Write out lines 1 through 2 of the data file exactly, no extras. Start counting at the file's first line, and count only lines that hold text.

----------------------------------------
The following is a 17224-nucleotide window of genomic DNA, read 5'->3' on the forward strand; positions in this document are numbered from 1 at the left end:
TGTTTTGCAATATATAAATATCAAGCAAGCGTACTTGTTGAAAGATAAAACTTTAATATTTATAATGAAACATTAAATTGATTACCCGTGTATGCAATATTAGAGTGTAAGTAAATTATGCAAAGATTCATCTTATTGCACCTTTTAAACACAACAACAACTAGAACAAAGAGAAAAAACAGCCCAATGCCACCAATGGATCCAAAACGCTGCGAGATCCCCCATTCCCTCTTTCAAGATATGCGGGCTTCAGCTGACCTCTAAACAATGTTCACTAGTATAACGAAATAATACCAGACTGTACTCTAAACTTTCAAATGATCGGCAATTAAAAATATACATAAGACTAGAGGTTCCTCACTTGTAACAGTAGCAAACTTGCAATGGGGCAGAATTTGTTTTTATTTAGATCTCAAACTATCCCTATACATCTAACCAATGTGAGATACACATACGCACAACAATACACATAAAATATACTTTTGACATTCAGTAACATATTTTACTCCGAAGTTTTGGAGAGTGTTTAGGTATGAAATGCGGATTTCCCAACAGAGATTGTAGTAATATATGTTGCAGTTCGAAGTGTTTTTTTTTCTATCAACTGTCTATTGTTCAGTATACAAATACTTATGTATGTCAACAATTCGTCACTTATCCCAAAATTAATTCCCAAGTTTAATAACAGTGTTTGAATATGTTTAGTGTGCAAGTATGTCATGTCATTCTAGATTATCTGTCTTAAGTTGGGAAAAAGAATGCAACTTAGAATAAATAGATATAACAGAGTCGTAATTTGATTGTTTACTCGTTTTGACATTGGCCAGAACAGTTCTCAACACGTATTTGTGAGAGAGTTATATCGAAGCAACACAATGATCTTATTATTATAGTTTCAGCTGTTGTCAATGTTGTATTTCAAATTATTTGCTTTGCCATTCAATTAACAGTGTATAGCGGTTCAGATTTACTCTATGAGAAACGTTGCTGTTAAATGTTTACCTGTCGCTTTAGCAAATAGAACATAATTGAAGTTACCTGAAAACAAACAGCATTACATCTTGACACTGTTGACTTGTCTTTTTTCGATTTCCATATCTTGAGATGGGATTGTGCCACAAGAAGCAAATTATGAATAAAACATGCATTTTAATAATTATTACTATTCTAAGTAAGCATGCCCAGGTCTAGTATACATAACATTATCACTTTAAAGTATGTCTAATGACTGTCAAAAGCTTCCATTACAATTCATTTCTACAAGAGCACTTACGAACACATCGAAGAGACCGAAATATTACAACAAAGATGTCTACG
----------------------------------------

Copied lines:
The following is a 17224-nucleotide window of genomic DNA, read 5'->3' on the forward strand; positions in this document are numbered from 1 at the left end:
TGTTTTGCAATATATAAATATCAAGCAAGCGTACTTGTTGAAAGATAAAACTTTAATATTTATAATGAAACATTAAATTGATTACCCGTGTATGCAATATTAGAGTGTAAGTAAATTATGCAAAGATTCATCTTATTGCACCTTTTAAACACAACAACAACTAGAACAAAGAGAAAAAACAGCCCAATGCCACCAATGGATCCAAAACGCTGCGAGATCCCCCATTCCCTCTTTCAAGATATGCGGGCTTCAGCTGACCTCTAAACAATGTTCACTAGTATAACGAAATAATACCAGACTGTACTCTAAACTTTCAAATGATCGGCAATTAAAAATATACATAAGACTAGAGGTTCCTCACTTGTAACAGTAGCAAACTTGCAATGGGGCAGAATTTGTTTTTATTTAGATCTCAAACTATCCCTATACATCTAACCAATGTGAGATACACATACGCACAACAATACACATAAAATATACTTTTGACATTCAGTAACATATTTTACTCCGAAGTTTTGGAGAGTGTTTAGGTATGAAATGCGGATTTCCCAACAGAGATTGTAGTAATATATGTTGCAGTTCGAAGTGTTTTTTTTTCTATCAACTGTCTATTGTTCAGTATACAAATACTTATGTATGTCAACAATTCGTCACTTATCCCAAAATTAATTCCCAAGTTTAATAACAGTGTTTGAATATGTTTAGTGTGCAAGTATGTCATGTCATTCTAGATTATCTGTCTTAAGTTGGGAAAAAGAATGCAACTTAGAATAAATAGATATAACAGAGTCGTAATTTGATTGTTTACTCGTTTTGACATTGGCCAGAACAGTTCTCAACACGTATTTGTGAGAGAGTTATATCGAAGCAACACAATGATCTTATTATTATAGTTTCAGCTGTTGTCAATGTTGTATTTCAAATTATTTGCTTTGCCATTCAATTAACAGTGTATAGCGGTTCAGATTTACTCTATGAGAAACGTTGCTGTTAAATGTTTACCTGTCGCTTTAGCAAATAGAACATAATTGAAGTTACCTGAAAACAAACAGCATTACATCTTGACACTGTTGACTTGTCTTTTTTCGATTTCCATATCTTGAGATGGGATTGTGCCACAAGAAGCAAATTATGAATAAAACATGCATTTTAATAATTATTACTATTCTAAGTAAGCATGCCCAGGTCTAGTATACATAACATTATCACTTTAAAGTATGTCTAATGACTGTCAAAAGCTTCCATTACAATTCATTTCTACAAGAGCACTTACGAACACATCGAAGAGACCGAAATATTACAACAAAGATGTCTACG